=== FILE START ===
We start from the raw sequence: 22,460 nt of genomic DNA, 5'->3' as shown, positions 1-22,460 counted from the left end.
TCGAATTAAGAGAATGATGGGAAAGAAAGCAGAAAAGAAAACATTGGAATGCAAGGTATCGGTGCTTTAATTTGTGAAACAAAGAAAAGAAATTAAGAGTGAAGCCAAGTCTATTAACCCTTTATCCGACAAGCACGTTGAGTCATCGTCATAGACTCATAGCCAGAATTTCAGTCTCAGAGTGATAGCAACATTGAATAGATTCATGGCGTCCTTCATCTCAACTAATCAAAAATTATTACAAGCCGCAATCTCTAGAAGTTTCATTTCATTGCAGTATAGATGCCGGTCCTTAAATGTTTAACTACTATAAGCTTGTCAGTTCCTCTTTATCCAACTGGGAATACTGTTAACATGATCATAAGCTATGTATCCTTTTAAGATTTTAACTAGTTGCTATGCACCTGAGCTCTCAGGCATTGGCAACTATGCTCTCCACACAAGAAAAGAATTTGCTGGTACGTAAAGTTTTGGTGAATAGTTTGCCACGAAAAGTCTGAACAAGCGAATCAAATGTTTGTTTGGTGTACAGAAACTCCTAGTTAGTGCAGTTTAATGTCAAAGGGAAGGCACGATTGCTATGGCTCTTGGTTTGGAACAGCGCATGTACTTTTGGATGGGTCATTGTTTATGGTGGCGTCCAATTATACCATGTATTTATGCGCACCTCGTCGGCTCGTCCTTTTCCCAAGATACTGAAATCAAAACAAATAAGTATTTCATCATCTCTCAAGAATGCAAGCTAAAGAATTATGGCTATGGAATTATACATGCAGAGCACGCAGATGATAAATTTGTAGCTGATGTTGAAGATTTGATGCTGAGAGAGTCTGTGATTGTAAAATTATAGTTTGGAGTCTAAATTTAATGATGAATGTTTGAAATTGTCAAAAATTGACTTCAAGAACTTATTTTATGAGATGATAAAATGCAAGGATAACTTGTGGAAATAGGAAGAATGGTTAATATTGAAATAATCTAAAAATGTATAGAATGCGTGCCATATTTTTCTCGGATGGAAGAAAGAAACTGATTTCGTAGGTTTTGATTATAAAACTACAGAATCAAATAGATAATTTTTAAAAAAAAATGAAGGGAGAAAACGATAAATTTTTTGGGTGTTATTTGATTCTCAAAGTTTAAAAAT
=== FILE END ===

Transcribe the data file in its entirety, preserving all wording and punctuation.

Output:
We start from the raw sequence: 22,460 nt of genomic DNA, 5'->3' as shown, positions 1-22,460 counted from the left end.
TCGAATTAAGAGAATGATGGGAAAGAAAGCAGAAAAGAAAACATTGGAATGCAAGGTATCGGTGCTTTAATTTGTGAAACAAAGAAAAGAAATTAAGAGTGAAGCCAAGTCTATTAACCCTTTATCCGACAAGCACGTTGAGTCATCGTCATAGACTCATAGCCAGAATTTCAGTCTCAGAGTGATAGCAACATTGAATAGATTCATGGCGTCCTTCATCTCAACTAATCAAAAATTATTACAAGCCGCAATCTCTAGAAGTTTCATTTCATTGCAGTATAGATGCCGGTCCTTAAATGTTTAACTACTATAAGCTTGTCAGTTCCTCTTTATCCAACTGGGAATACTGTTAACATGATCATAAGCTATGTATCCTTTTAAGATTTTAACTAGTTGCTATGCACCTGAGCTCTCAGGCATTGGCAACTATGCTCTCCACACAAGAAAAGAATTTGCTGGTACGTAAAGTTTTGGTGAATAGTTTGCCACGAAAAGTCTGAACAAGCGAATCAAATGTTTGTTTGGTGTACAGAAACTCCTAGTTAGTGCAGTTTAATGTCAAAGGGAAGGCACGATTGCTATGGCTCTTGGTTTGGAACAGCGCATGTACTTTTGGATGGGTCATTGTTTATGGTGGCGTCCAATTATACCATGTATTTATGCGCACCTCGTCGGCTCGTCCTTTTCCCAAGATACTGAAATCAAAACAAATAAGTATTTCATCATCTCTCAAGAATGCAAGCTAAAGAATTATGGCTATGGAATTATACATGCAGAGCACGCAGATGATAAATTTGTAGCTGATGTTGAAGATTTGATGCTGAGAGAGTCTGTGATTGTAAAATTATAGTTTGGAGTCTAAATTTAATGATGAATGTTTGAAATTGTCAAAAATTGACTTCAAGAACTTATTTTATGAGATGATAAAATGCAAGGATAACTTGTGGAAATAGGAAGAATGGTTAATATTGAAATAATCTAAAAATGTATAGAATGCGTGCCATATTTTTCTCGGATGGAAGAAAGAAACTGATTTCGTAGGTTTTGATTATAAAACTACAGAATCAAATAGATAATTTTTAAAAAAAAATGAAGGGAGAAAACGATAAATTTTTTGGGTGTTATTTGATTCTCAAAGTTTAAAAAT